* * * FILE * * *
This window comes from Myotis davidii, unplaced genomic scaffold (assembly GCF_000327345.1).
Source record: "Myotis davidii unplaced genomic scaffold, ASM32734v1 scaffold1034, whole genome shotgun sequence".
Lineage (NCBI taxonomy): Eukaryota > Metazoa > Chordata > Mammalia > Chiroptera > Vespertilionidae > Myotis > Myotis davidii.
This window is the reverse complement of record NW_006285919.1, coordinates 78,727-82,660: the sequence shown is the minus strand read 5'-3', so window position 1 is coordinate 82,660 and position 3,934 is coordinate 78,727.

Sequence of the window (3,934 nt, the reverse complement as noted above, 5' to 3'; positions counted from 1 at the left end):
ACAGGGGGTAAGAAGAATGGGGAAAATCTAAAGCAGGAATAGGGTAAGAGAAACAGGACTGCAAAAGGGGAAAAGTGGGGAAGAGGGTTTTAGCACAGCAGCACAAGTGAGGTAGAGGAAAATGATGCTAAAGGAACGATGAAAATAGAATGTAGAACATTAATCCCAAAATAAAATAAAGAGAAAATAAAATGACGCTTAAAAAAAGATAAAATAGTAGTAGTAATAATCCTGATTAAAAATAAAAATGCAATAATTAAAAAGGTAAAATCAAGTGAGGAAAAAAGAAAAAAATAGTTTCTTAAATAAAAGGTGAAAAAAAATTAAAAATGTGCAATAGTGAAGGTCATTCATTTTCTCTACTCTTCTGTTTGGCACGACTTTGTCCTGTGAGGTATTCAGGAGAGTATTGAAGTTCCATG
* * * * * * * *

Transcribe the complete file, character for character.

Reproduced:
This window comes from Myotis davidii, unplaced genomic scaffold (assembly GCF_000327345.1).
Source record: "Myotis davidii unplaced genomic scaffold, ASM32734v1 scaffold1034, whole genome shotgun sequence".
Lineage (NCBI taxonomy): Eukaryota > Metazoa > Chordata > Mammalia > Chiroptera > Vespertilionidae > Myotis > Myotis davidii.
This window is the reverse complement of record NW_006285919.1, coordinates 78,727-82,660: the sequence shown is the minus strand read 5'-3', so window position 1 is coordinate 82,660 and position 3,934 is coordinate 78,727.

Sequence of the window (3,934 nt, the reverse complement as noted above, 5' to 3'; positions counted from 1 at the left end):
ACAGGGGGTAAGAAGAATGGGGAAAATCTAAAGCAGGAATAGGGTAAGAGAAACAGGACTGCAAAAGGGGAAAAGTGGGGAAGAGGGTTTTAGCACAGCAGCACAAGTGAGGTAGAGGAAAATGATGCTAAAGGAACGATGAAAATAGAATGTAGAACATTAATCCCAAAATAAAATAAAGAGAAAATAAAATGACGCTTAAAAAAAGATAAAATAGTAGTAGTAATAATCCTGATTAAAAATAAAAATGCAATAATTAAAAAGGTAAAATCAAGTGAGGAAAAAAGAAAAAAATAGTTTCTTAAATAAAAGGTGAAAAAAAATTAAAAATGTGCAATAGTGAAGGTCATTCATTTTCTCTACTCTTCTGTTTGGCACGACTTTGTCCTGTGAGGTATTCAGGAGAGTATTGAAGTTCCATG